The government, however, presents the information-sharing agreement as the lesser of available evils and an attempt to mitigate the potential impact of FATCA, which included a potential 30 per cent withholding tax on institutions that didn’t comply.

“There were potentially severe consequences to the Canadian financial sector, its customers and investors, and to the Canadian economy as a whole if Canadian financial institutions were unable or unwilling to comply with FATCA,” wrote the government in its submission to the court.

“Canada sought to avoid those consequences and at the same time obtain less burdensome compliance rules for Canadian financial institutions and their customers, and additional information from the United States for Canadian tax compliance purposes.”

The government argues the deal doesn’t violate any charter rights — and that even if it does,  it is a reasonable limit on those rights given what was at stake. It also points out that close to 100 countries have negotiated similar deals with the U.S. in the wake of FATCA.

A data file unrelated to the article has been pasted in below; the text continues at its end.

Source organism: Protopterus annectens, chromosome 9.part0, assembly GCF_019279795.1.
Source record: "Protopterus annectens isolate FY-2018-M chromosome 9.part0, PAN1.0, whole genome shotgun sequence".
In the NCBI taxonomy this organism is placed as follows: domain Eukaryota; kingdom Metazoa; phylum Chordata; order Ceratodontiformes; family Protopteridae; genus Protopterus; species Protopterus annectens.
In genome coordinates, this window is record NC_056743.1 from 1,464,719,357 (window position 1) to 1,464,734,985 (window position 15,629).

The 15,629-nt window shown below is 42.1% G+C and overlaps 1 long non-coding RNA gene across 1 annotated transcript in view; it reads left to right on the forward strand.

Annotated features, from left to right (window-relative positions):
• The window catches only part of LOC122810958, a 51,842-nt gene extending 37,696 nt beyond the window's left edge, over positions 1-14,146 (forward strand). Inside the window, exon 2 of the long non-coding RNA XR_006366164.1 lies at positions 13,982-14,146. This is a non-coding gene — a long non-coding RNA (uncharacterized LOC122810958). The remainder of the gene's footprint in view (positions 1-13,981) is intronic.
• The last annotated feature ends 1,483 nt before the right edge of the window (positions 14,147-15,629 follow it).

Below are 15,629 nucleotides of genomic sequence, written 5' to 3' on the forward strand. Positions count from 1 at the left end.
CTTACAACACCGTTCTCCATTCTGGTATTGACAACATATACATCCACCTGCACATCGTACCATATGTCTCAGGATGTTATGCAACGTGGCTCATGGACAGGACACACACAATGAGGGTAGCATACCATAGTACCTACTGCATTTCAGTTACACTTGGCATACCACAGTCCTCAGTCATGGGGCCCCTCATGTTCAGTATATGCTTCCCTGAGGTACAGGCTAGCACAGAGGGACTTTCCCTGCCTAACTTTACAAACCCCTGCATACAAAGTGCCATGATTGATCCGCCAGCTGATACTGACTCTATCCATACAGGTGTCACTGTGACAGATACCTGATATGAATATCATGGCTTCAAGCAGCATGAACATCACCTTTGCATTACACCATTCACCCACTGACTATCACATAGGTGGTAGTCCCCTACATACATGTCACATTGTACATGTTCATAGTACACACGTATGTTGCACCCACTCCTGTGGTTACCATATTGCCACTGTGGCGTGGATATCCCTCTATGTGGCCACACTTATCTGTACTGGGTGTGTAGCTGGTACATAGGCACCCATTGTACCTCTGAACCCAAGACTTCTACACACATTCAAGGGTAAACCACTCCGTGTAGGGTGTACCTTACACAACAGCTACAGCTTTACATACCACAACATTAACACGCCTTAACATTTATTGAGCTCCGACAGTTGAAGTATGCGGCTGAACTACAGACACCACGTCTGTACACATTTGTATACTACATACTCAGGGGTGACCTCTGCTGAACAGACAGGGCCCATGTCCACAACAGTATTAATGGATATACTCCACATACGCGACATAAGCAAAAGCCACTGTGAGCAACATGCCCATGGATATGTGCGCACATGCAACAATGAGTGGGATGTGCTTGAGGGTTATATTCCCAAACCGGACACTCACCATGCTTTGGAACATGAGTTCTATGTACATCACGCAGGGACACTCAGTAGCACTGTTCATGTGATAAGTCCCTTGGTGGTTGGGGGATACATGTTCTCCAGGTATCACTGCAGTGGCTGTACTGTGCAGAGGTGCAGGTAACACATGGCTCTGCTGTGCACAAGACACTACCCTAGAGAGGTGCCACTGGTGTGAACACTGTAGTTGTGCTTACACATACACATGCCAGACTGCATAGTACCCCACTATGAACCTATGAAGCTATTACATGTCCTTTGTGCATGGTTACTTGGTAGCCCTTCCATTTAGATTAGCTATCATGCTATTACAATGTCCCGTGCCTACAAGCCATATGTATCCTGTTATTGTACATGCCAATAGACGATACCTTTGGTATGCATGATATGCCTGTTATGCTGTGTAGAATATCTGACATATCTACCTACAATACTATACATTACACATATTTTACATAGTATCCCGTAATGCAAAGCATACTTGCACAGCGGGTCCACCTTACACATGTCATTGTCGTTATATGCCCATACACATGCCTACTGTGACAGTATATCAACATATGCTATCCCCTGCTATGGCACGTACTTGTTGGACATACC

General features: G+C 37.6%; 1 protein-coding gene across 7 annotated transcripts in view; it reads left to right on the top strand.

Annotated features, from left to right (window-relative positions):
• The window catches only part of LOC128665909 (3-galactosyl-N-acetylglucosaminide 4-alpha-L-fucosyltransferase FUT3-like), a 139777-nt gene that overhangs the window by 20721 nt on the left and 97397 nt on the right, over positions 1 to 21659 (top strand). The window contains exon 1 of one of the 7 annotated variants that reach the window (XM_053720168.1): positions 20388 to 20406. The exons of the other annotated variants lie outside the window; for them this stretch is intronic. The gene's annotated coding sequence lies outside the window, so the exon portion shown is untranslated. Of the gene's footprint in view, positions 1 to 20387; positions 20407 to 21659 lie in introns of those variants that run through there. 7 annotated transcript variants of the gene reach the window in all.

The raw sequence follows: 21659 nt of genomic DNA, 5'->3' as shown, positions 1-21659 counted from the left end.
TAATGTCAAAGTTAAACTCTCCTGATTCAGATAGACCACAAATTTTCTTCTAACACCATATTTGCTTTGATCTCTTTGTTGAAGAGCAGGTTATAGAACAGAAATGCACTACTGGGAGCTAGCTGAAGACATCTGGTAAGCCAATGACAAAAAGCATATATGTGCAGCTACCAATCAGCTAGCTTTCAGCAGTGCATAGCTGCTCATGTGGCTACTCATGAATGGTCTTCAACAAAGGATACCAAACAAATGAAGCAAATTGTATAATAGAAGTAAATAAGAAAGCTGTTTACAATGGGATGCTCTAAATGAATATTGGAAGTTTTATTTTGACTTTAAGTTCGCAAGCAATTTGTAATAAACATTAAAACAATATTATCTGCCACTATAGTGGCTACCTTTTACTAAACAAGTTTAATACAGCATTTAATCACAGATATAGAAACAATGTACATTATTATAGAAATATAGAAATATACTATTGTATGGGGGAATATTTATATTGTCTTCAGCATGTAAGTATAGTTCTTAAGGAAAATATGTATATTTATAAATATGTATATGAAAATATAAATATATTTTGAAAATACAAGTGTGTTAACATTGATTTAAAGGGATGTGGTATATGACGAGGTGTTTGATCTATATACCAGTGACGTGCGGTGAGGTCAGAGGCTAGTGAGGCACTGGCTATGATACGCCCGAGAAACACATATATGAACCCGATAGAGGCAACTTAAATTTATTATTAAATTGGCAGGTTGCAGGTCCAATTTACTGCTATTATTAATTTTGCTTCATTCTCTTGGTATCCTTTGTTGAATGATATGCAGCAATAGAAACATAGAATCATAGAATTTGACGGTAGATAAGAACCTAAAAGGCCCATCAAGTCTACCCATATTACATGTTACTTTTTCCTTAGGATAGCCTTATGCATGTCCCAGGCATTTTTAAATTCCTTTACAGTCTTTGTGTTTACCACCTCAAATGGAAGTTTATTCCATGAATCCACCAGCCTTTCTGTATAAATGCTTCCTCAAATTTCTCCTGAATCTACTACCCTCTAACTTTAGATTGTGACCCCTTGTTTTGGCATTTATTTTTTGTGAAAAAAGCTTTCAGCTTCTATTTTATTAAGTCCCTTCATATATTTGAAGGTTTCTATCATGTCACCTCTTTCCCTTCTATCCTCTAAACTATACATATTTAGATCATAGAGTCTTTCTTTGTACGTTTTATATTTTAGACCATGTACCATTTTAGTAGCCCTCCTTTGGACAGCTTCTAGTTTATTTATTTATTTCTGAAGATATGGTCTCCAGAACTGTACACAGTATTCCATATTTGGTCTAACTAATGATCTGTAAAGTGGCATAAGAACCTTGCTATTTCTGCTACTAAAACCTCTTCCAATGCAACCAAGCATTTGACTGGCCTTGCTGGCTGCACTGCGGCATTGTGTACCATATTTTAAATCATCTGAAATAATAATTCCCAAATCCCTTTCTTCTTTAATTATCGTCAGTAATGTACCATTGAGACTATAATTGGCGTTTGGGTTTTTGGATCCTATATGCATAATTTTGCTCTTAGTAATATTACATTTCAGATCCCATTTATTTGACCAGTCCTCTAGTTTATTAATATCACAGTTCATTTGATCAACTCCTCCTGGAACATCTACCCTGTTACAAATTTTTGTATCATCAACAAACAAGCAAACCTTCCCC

Stephen Kish is a member of the Alliance for the Defence of Canadian Sovereignty, which mounted the legal challenge. He questioned how many of those records should have been shared.

“It’s a huge number of accounts. What our lawyers are trying to find out is how many of those accounts were those of Canadian citizens, how many of those accounts were, in fact, U.S. persons, how many of those accounts should not have been sent because they didn’t achieve the correct account balance.”

Conservative Revenue Critic Pat Kelly said sharing banking records with the IRS has increased the number of Canadian residents at risk of being hit by the repatriation tax signed into law by U.S. President Donald Trump in December 2017. The tax has hit thousands of Canadian residents with U.S. or dual citizenship and a company incorporated in Canada.